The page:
The opening of Citizen's Bank Park will give the Phillies some added revenue and make Philadelphia a more enticing place for players to come to as free agents. That revenue and the chance for Millwood to return as a team leader on a young team headed for good things could be enough to bring Millwood back. After all, Millwood has become enamored with the city and feels wanted, respected and needed. Those are just the kind of intangibles that will make him think long and hard before he heads back to Atlanta. After all, the Braves traded Millwood and made him the odd man out of their plans after he had worked to achieve success and respect within the organization. There are some minor scars there that haven't yet healed.

In Atlanta, it's been another season of winning and seeming domination. Estrada has seen only glimpses of the majors this season, spending most of the year at AAA Richmond. Lopez has put up huge numbers, leading many to believe that the Braves won't let him walk after the season like was long thought. Suddenly, he and not Estrada may be the Braves "catcher of the future". In fact, the Braves dangled Estrada as trade bait near the deadline, but never did pull the trigger on a deal that would have sent him elsewhere.

Just what has the Millwood deal meant for fans in Atlanta? For that, we turned to Andrew Bare of

The Wrong Kind of Aspirin

John Schuerholtz had a headache. $10 million dollars worth of headache, to be precise.

Tom Glavine was gone, and to the Mets at that. Russ Ortiz had been acquired at the cost of Damian Moss, a minor league pitcher, and most importantly, roughly $4 million in additional salary. Paul Byrd had been signed at the cost of $3 million for the 2003. Schuerholtz had offered arbitration to Greg Maddux because…well, because this is Greg Maddux for God's sake, and when first ballot Hall of Famers leave town, you want to get something for them.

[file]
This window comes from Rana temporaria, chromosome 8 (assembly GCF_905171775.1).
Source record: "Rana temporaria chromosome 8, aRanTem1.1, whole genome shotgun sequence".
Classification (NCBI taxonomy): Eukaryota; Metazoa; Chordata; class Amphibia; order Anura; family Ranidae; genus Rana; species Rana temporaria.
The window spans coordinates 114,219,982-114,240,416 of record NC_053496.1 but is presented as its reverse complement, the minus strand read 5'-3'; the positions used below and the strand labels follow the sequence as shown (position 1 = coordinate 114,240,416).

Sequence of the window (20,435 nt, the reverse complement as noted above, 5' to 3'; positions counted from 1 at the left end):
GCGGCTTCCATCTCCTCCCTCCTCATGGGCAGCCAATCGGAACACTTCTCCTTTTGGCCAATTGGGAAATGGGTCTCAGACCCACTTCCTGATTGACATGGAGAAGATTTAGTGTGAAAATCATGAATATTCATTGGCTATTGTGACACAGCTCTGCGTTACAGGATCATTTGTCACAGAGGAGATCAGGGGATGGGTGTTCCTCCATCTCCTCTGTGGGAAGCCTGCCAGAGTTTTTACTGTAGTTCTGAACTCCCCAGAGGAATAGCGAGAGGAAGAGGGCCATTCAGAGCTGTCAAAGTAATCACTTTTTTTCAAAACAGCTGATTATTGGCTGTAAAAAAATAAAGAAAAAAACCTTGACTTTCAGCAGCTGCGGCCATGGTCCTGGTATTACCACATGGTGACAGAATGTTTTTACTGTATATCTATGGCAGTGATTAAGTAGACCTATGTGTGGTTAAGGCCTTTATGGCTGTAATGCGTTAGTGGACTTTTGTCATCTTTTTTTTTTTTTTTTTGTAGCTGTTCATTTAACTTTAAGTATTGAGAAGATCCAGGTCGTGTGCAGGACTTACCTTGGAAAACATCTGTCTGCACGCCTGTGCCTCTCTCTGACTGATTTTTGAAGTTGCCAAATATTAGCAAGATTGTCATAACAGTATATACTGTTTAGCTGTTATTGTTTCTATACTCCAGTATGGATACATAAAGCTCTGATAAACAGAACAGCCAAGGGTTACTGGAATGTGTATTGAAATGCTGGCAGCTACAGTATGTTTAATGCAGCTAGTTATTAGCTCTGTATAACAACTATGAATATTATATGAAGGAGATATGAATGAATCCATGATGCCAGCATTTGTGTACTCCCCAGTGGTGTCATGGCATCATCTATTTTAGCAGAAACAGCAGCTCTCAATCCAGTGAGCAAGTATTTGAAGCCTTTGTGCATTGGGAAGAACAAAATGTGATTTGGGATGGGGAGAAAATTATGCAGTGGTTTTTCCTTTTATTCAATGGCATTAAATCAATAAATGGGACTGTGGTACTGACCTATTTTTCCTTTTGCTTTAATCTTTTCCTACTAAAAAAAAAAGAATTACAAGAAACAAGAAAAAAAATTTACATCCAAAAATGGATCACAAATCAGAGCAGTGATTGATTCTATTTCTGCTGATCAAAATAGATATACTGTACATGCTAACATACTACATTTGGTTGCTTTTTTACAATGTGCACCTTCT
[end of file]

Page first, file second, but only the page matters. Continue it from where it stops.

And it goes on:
Except Maddux didn't leave town. He accepted the Braves' offer of arbitration, and suddenly, Atlanta was faced with the prospect of having to pay him up to $15 million for 2003. $4 million for Ortiz. $3 million for Byrd. A projected $10 million in arbitration for Kevin Millwood. It all added up to a payroll roughly $10 million over the budget set by AOL-Time Warner. And so the dogs of war were let slip inside Schuerholtz's head.

Most people cure headaches with Tylenol, Advil, maybe Aspirin. John Schuerholtz used a guillotine.

The trade that sent Millwood to Philadelphia for AAA catcher Johnny Estrada was a veritable onion of devastation for Braves' fans. There were so many layers of stupidity to that deal, Braves fans are still stupefied by it.

Braves fan 1: Hey, they just traded Kevin Millwood to Philadelphia for Johnny Estrada.
Braves fan 2: The guy who played Ponch on C*H*I*P*S?
Braves fan 1: No, that's Erik Estrada. Johnny played in AAA last year.
Braves fan 2: How'd he do?
Braves fan 1: He had a .322 OBP.
Braves fan 2: How old is he?
Braves fan 1: 27
Braves fan 2: Can we go back and get Erik instead?

The unfortunate irony of the off-season was that Schuerholtz went into it planning on re-signing Glavine, keeping Millwood, and letting Maddux walk. So of course Glavine and Millwood are both playing elsewhere while Maddux is still in the Atlanta rotation.

The great debate amongst Braves fans this winter revolved around the question of who the better pitcher was: Maddux or Millwood. There's no easy answer to that question, and it's still debatable. Maddux had the better ERA, more Win Shares, and of course, the whole Hall of Fame thing going for him. Millwood had youth, endurance, and the better peripheral statistics. But Millwood has undeniably mixed in more brilliance than has Maddux, and once again, the peripherals are there for Kevin.

The Braves are a surprisingly good offensive team. They've got a brilliant, untouchable John Smoltz lurking in the bullpen for the 8th and 9th innings. The middle relief core, after a rough start, seems to be rounding into shape. What the Braves need, more than anything else, is a tough, durable number two starter, a guy who can go deep into games, and do so effectively.

They had a pitcher like that. Now he pitches for their chief divisional rival. It's easy to bemoan that fact, but the undeniable truth is, the situation is entirely of John chuerholtz's own doing.

He traded David Cone for Ed Hearn. Twice.

Check out's interview with Johnny Estrada.

Andrew Bare can be reached at